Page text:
Upside of the blockchain bust | Tim Congdon

This article is taken from the February 2023 issue of The Critic. To get the full magazine why not subscribe? Right now we’re offering five issues for just £10.

Cryptocurrencies promised a revolution. According to their many libertarian supporters, the creation of these currencies by blockchain technology would end the tyranny of the state in monetary affairs. 

In future, as computers and mobile phones became barely distinguishable, people would be able to make all their payments over these personal devices. They would give instructions that amounts of the various tokens — bitcoin, ethereum, tether, polkadot, troin or whatever — be transferred between different accounts in blockchain records. The transfers would have just the same effect as those between bank accounts in the old days. 

Traditional currencies had been issued by central banks backed by government, with their validity in settlement enforced by legal tender laws. Also known as “fiat currencies” (said to be from the Latin fieri, meaning “coming into existence”), they had relied for their value on the arbitrary enactments of politicians and bureaucrats. They could not be converted into something of definite worth, like gold or silver. 

Invariably, one nation had only one fiat currency, which it was argued represented a dangerous monopoly. Because citizens had no choice, the politicians and bureaucrats could steal from them by over-issuance, debasement and inflation. 

In the new world, all would be different. Choice would be unfettered and absolute. Bitcoin and its rivals would compete, and the “discovery process” unleashed by market forces would identify the best currency (or currencies). Entrepreneurs could tweak the various new currencies so that they would differ from each other in crucial respects. In the context of unparalleled market freedom, consumers would select the tokens with the most desirable characteristics. The dollar, the euro and the rest would be superseded. 

You may chuckle. On New Year’s Day, 2023) the CoinGecko website reported that the 12,811 coins it tracked had a combined market capitalisation of $829 billion. It also noted the melancholy fact that this was more than 65 per cent lower than a year earlier. The peak market capitalisation was in November 2021, at almost $3,100 billion. The fall from that peak is no less than 75 percent. 

Can it be overlooked that when an attempt is made to assess the size of the crypto market, the measuring rod is an old-fashioned fiat currency, the dollar?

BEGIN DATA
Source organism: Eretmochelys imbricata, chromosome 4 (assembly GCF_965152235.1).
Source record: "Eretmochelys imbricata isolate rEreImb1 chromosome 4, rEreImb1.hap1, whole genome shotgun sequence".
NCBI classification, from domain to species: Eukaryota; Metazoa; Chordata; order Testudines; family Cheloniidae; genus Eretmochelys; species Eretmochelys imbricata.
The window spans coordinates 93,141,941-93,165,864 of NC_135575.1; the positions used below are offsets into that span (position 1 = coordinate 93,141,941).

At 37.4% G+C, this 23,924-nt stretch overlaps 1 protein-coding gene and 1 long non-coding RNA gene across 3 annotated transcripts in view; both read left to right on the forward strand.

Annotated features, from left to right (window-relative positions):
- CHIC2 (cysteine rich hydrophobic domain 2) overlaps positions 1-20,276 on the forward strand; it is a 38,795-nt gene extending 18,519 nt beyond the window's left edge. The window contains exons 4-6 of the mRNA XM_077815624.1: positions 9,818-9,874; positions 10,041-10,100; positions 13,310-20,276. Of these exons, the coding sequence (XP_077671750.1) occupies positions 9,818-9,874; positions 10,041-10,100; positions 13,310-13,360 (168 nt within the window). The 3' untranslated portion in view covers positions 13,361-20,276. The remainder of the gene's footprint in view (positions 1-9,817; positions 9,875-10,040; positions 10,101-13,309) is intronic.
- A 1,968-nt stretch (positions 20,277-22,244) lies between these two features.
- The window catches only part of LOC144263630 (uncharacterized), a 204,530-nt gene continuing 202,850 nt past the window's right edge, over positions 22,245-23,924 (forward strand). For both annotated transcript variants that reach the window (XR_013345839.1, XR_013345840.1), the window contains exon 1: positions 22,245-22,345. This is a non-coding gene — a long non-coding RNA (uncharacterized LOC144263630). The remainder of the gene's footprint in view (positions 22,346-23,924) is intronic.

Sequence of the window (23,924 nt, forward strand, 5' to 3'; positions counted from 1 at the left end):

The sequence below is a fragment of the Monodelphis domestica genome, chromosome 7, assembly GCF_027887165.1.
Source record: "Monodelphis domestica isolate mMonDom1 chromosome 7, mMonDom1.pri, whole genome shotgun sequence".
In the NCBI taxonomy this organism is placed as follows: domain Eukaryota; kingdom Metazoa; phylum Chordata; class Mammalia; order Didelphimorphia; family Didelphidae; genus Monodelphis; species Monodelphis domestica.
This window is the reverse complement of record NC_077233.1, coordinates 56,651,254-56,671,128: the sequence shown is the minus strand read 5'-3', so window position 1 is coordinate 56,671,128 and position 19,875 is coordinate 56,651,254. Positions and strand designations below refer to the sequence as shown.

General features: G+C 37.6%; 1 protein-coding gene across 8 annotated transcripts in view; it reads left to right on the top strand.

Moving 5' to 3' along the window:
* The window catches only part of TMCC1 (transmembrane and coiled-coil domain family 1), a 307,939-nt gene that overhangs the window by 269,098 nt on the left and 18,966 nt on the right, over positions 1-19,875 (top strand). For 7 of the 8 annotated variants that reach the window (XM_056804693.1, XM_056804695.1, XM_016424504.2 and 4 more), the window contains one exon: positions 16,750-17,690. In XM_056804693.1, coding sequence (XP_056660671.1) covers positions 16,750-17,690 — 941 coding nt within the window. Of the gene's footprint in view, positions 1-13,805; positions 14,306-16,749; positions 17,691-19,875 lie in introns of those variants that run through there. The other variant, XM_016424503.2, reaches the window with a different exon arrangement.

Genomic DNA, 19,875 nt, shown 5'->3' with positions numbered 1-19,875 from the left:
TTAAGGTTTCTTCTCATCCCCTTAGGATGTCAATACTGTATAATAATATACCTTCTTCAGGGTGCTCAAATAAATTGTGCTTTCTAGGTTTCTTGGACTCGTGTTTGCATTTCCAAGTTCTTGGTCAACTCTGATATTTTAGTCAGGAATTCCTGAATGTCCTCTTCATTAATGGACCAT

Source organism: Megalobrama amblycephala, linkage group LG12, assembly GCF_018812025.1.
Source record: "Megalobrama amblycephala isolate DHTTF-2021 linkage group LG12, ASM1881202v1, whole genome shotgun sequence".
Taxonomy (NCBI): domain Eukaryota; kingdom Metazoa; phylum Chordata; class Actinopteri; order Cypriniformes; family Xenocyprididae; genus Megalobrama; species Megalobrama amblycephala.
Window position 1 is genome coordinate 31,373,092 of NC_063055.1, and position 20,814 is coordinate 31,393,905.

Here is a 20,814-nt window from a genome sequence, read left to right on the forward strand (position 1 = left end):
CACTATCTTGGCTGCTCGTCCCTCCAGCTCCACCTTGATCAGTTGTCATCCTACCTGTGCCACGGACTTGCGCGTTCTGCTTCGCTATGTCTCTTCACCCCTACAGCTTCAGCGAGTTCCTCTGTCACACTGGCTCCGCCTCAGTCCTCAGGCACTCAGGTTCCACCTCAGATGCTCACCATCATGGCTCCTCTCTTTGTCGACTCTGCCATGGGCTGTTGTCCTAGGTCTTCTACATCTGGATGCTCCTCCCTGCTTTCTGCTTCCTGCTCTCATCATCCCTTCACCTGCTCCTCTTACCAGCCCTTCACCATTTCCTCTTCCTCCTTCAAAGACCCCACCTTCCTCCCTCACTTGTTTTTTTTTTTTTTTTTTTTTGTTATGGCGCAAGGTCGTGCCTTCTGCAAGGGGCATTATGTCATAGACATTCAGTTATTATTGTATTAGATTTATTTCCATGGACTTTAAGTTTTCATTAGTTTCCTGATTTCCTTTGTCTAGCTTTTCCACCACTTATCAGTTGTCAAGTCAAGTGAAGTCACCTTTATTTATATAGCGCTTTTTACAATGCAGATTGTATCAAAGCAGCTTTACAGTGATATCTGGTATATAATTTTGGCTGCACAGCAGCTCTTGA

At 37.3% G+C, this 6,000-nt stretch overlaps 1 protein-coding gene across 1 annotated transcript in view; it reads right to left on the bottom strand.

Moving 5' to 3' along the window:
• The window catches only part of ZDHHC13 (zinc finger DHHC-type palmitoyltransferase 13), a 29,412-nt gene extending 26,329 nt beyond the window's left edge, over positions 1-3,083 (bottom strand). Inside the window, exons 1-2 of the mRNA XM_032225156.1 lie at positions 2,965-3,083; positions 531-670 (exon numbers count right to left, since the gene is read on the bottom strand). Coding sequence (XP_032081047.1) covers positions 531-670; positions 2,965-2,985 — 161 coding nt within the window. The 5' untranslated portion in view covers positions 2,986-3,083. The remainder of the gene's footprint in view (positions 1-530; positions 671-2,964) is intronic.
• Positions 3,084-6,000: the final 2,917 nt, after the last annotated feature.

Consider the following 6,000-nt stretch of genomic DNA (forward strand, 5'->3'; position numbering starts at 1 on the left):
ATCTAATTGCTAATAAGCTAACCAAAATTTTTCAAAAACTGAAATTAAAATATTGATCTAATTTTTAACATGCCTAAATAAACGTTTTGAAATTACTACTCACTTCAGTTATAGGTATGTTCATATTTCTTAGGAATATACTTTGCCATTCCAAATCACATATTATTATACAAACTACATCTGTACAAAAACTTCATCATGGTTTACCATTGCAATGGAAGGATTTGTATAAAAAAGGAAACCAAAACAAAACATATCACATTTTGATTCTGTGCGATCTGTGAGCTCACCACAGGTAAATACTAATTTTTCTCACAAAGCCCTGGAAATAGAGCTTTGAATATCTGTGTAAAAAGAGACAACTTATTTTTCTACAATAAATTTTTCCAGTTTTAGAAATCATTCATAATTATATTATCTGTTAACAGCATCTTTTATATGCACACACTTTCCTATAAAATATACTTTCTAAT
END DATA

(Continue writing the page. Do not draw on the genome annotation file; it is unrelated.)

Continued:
Admittedly, the visionaries did project a huge market in which cryptocurrencies would be bought and sold for each other, and one of them might emerge as the best of the lot. Crypto exchanges were promoted, with this end in view. 

In January last year the most prominent of the exchanges, ftx, secured $400 million in its third funding deal in nine months. That funding round gave the business a value of $32 billion and was the last in a sequence that altogether raised $2 billion. 

… the numbers do not add up

FTX is now bust. Despite the magic of blockchain accounting, the numbers do not add up. Not only has the original $2 billion gone astray, but a few billions more have vanished to no one knows where. The regulators are having difficulty making sense of the operations of the so-called “exchange”, though it appears at this early stage that the frauds were simple. For example, money was moved from customers’ accounts to those of ftx principals. 

All the same, the Financial Times of 28 December carried an article under the title, “Fees of high-priced lawyers mount in crypto bankruptcies”. 

It needs to be recalled that modern capitalist economies face a crisis in productivity. In several advanced nations, including Britain, the growth rate of output per person are at the lowest levels in decades. Can the crypto idealists explain how trading in ethereum, polkadot, troin and the rest adds to the wealth, health and happiness of nations? 

Can the prophets tell us how such trading, along with the attendant legal and regulatory farrago, boosts living standards? 

To put an obvious if naive question, do transactions in cryptocurrencies constitute national output at all? 

2023 will be a difficult year for the world economy, but one positive development is easy to forecast: the crypto madness of the last few years will fade. The movers, shakers and hangers-on in this alleged “industry” will direct their efforts to more productive activities and allocate their time to more useful work. 

Will there be longer-term consequences? One issue here is the status of Hayek’s proposal for the denationalization of money. In a 1976 pamphlet Hayek advocated the abolition of legal tender laws and the dissolution of central banks. 

The pamphlet purported to be an analysis of the theory and practice of what were called “concurrent currencies”.

Arguably, Hayek’s concurrent currencies and crypto coins come to much the same thing. More than one enthusiast has invoked the Austrian economist’s ideas to justify crypto mania. 

Hayek once said he was not a conservative. That certainly rings true in the monetary field. He would be better described as a Trotskyite who repudiated established institutions and championed permanent revolution. Great thinkers have their Eureka moments, and their occasional bad days.

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